LaHelle: Well, this was right in the thick of what was going on between Lil Kim and Nicki Minaj. And I thought it was the pettiest thing. I thought to myself, you know back in the day you could have beef with someone, and most people would never know because these women were trained to carry themselves respectfully and not badmouth a contemporary.
But, this doesn't necessarily mean that they never had problems with each other. So what I did was I wanted to bring old school divas to the forefront and act as if they had no filter anymore, as if everything was was going to come out into the open by creating this outlet. I wasn't only poking fun at the younger artists for the conflict they got involved with, but I wanted to reflect also what their fans/stans sounded like, going back and forth with each other in the name of their "fave."
Snob: What's the process like, putting the episodes together, the dubbing, finding clips?
LaHelle: Throughout the day and conversations and thoughts I have in the span of it, I have a complete list of random sayings or "shade" that I come up with on the spot. I never fashion anything in the form of a script or have the slightest clue as to when any of my lines will be of use to me. This is usually the first thing I do. Then, I look for clips. I try to get a good feel for their facial expressions and completely block out what they are actually saying. What they say is irrelevant anyway, so if movement and body language sticks out to me, the choice is made.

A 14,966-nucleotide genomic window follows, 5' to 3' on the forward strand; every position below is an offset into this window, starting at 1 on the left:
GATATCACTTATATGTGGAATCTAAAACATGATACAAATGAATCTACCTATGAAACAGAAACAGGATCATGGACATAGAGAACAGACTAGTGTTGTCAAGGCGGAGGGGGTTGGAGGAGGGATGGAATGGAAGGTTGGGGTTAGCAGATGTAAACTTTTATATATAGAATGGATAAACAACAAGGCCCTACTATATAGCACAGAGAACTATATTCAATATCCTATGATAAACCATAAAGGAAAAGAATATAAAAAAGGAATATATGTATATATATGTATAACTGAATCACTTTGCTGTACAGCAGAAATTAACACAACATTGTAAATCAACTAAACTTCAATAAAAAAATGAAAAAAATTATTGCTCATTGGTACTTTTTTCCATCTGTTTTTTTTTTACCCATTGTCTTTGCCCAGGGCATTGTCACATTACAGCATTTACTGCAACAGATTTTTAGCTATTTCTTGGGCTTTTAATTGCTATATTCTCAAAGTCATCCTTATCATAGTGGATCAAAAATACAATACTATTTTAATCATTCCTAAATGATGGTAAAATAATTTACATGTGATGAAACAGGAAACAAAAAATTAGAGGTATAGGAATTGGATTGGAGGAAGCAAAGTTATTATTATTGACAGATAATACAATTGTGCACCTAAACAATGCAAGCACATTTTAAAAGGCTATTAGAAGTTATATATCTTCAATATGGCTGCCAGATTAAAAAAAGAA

Dubbing. If I'm collaborating with someone else, I allow them artistic freedom in whatever it is they want to say and whoever it is they want to address. What they say can be completely off the wall, but it's up to me as the creator to make it work. To make it look as cohesive as possible. Now as for me, a lot of times I end up making lines up on the dot by playing the clip for the first time and recording my voice over simultaneously. Even if it doesn't come out the way I want it to, but what I said was of some value, I keep that line and just do it over until it's perfect.
Contrary to popular belief my main goal is not matching up the dub with the actual clip. A lot of the time it happens on accident. But if their movement is or mouth is exaggerated, I will try my best to match it up, even if I have to change the wording of what I'm saying around.
As far as editing it all, there's a certain way I want it to look, a certain rhythm I need for it to have, so it can take hours, days, weeks and beyond just for me to have an episode come out the way I want to. Every choice I make, from what scenery to use in the intro, to what music will be played at the end, is just as important to me as what goes on in between.
Snob: Some of the beats in the show remind me a bit of how reality shows are put together and shot. Do you draw any influence from reality TV?
LaHelle: Yes a lot of influence. I actually fashioned it all in the form of a reality show with a mix of an ongoing group therapy session. Because this is my goal, I enjoy when people can look at the work and talk about it as a show. Addressing the women and events for how they are presented in the show.
Snob: What's the feedback been like with both seasons so far?